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Hegel and Twentieth-Century French Philosophy

Research output: Contribution in Book/Report/Proceedings - With ISBN/ISSNChapter

Published
Publication date1/08/2017
Host publicationThe Oxford Handbook of Hegel
EditorsDean Moyar
Place of PublicationOxford
PublisherOxford University Press
Pages697-717
Number of pages21
ISBN (Electronic)9780199355228
Original languageEnglish

Abstract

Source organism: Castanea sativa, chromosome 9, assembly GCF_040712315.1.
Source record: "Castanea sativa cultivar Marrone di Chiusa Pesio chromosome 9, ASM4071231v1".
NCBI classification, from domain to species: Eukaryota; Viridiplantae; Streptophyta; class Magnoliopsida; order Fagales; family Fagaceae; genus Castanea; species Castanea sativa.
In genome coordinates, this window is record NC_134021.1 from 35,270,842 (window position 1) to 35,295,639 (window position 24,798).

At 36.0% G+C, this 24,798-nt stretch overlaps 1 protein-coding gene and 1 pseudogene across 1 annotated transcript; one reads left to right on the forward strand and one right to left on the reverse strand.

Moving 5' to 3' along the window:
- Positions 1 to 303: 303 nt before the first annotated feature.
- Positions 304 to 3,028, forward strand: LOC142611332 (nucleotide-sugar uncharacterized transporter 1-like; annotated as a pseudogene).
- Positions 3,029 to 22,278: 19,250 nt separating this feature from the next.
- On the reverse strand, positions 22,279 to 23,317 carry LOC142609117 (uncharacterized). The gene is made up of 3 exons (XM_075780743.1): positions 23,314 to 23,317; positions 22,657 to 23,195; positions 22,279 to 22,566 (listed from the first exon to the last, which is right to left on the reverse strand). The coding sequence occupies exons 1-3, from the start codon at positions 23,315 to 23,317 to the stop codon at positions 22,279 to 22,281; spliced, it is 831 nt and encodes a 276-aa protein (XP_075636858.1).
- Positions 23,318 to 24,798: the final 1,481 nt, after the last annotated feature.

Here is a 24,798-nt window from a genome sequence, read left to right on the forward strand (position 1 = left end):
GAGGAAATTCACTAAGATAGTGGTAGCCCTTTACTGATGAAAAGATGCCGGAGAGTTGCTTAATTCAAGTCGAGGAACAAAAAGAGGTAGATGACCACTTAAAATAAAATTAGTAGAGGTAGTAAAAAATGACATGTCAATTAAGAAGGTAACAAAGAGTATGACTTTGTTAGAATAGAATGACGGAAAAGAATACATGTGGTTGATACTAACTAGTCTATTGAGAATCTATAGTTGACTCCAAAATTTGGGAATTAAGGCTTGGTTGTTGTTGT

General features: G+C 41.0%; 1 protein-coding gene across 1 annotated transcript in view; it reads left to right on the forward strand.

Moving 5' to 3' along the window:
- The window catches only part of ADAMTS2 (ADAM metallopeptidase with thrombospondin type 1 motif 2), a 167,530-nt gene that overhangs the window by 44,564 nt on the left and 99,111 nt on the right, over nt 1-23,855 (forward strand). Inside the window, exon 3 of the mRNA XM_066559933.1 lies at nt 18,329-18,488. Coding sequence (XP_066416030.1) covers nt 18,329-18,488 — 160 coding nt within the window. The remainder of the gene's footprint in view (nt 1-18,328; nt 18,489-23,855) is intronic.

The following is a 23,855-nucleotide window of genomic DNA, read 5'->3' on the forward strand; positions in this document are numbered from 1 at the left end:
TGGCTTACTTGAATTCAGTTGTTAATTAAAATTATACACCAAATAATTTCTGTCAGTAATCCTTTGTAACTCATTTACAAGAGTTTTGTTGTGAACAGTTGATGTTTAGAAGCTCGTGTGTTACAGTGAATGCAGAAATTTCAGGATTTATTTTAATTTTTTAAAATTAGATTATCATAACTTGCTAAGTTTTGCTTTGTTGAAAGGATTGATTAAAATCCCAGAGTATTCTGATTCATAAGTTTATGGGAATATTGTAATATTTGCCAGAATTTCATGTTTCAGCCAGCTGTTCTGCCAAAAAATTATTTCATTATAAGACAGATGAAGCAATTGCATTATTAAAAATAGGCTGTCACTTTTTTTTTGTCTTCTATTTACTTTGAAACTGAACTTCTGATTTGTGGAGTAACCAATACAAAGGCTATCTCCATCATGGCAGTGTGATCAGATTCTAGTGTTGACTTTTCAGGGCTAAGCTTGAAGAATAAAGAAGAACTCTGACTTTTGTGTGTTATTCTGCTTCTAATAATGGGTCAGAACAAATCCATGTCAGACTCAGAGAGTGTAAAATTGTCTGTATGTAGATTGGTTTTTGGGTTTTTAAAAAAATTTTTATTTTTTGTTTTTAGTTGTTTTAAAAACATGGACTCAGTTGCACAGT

Hegel’s thought has had immense influence on twentieth- century French philosophy and intellectual life. Having held little significance for French philosophers in the early 1900s, Hegel’s thought burst onto the intellectual scene in the 1930s through, above all, the lectures on Hegel given from 1933 to 1939 by the Russian émigré Alexandre Kojève. Kojève placed the master/slave dialectic at the heart of Hegel’s philosophy, along with exciting ideas about labor, recognition, and the end of history. Kojève’s lectures were attended by, among others, Raymond Aron, Georges Bataille, the surrealist André Breton, Jacques Lacan, and Maurice Merleau- Ponty, all of whom engaged with aspects of Kojève’s ideas. Those ideas also became widely known through Kojève’s 1939 commentary on the master/slave dialectic in the journal Mesures and the subsequent publication of selections from his lectures in 1947 as Introduction to the Reading of Hegel. Becoming important to Simone de Beauvoir and Sartre, Kojève’s ideas fed into their key formulations of existentialism. Overall, Kojève’s ideas decisively stamped virtually every area of twentieth- century French thought: psychoanalysis; religious thought; international relations theory; phenomenology and existentialism; and postcolonial thought, by way of its founding father Frantz Fanon.